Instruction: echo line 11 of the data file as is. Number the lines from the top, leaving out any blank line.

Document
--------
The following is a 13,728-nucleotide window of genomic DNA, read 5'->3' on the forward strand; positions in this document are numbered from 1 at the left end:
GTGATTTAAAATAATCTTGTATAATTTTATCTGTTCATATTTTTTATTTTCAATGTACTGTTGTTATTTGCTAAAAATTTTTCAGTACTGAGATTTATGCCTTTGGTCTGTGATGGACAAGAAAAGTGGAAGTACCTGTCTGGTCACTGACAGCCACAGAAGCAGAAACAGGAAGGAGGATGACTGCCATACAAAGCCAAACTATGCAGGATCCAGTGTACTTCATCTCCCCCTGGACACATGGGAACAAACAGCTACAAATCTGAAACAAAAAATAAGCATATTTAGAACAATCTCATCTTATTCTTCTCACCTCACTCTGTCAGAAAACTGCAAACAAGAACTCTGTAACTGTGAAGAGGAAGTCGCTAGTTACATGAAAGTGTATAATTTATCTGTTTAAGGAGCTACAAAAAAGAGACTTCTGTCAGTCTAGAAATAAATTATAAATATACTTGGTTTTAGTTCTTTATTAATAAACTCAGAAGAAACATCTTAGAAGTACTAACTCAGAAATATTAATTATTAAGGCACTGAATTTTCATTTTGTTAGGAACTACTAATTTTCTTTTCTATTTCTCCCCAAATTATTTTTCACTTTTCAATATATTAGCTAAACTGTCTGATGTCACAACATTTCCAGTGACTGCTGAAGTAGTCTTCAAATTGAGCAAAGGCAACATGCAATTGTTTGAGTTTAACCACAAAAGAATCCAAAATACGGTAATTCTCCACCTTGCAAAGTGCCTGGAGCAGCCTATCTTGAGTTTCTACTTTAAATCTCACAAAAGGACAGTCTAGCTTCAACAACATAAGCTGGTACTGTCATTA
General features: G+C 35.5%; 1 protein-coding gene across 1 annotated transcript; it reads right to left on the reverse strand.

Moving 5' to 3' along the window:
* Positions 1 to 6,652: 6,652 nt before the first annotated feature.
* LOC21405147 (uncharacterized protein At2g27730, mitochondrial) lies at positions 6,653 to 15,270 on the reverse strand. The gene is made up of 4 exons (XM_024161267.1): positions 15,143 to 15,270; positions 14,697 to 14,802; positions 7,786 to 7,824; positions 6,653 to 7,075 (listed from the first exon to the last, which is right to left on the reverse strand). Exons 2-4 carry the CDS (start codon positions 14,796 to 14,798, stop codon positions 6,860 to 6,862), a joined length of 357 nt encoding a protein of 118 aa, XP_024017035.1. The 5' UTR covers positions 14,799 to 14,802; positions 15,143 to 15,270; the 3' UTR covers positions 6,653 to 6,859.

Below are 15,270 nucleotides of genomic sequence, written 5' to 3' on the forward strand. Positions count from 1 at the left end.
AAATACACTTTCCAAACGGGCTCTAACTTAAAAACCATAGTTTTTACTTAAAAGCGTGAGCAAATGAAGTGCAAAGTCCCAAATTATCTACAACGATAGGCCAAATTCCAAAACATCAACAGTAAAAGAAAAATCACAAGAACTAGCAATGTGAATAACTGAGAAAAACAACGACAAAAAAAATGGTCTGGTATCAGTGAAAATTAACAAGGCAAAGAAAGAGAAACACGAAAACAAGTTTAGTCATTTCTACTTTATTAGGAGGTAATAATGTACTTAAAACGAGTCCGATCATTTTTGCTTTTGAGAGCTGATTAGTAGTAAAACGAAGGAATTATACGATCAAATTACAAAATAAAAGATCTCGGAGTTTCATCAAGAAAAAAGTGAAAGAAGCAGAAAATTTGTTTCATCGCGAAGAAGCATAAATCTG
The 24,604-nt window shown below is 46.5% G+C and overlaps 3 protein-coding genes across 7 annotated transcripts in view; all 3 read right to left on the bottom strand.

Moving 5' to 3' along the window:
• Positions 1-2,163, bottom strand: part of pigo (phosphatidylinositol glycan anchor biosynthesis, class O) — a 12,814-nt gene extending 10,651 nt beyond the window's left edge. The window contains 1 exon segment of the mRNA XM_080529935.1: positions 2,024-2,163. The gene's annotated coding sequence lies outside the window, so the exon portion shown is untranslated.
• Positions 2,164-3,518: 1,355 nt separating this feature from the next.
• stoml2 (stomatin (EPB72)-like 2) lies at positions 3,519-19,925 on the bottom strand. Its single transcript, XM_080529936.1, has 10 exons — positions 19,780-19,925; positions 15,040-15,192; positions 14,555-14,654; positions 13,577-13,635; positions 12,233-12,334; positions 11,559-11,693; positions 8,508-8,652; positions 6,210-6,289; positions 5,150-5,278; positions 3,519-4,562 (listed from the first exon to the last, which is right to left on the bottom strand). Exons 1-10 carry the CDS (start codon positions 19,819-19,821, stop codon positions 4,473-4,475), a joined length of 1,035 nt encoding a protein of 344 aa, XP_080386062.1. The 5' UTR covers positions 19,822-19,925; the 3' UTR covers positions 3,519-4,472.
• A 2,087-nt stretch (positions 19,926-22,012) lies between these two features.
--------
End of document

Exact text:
• Positions 1-2,163, bottom strand: part of pigo (phosphatidylinositol glycan anchor biosynthesis, class O) — a 12,814-nt gene extending 10,651 nt beyond the window's left edge. The window contains 1 exon segment of the mRNA XM_080529935.1: positions 2,024-2,163. The gene's annotated coding sequence lies outside the window, so the exon portion shown is untranslated.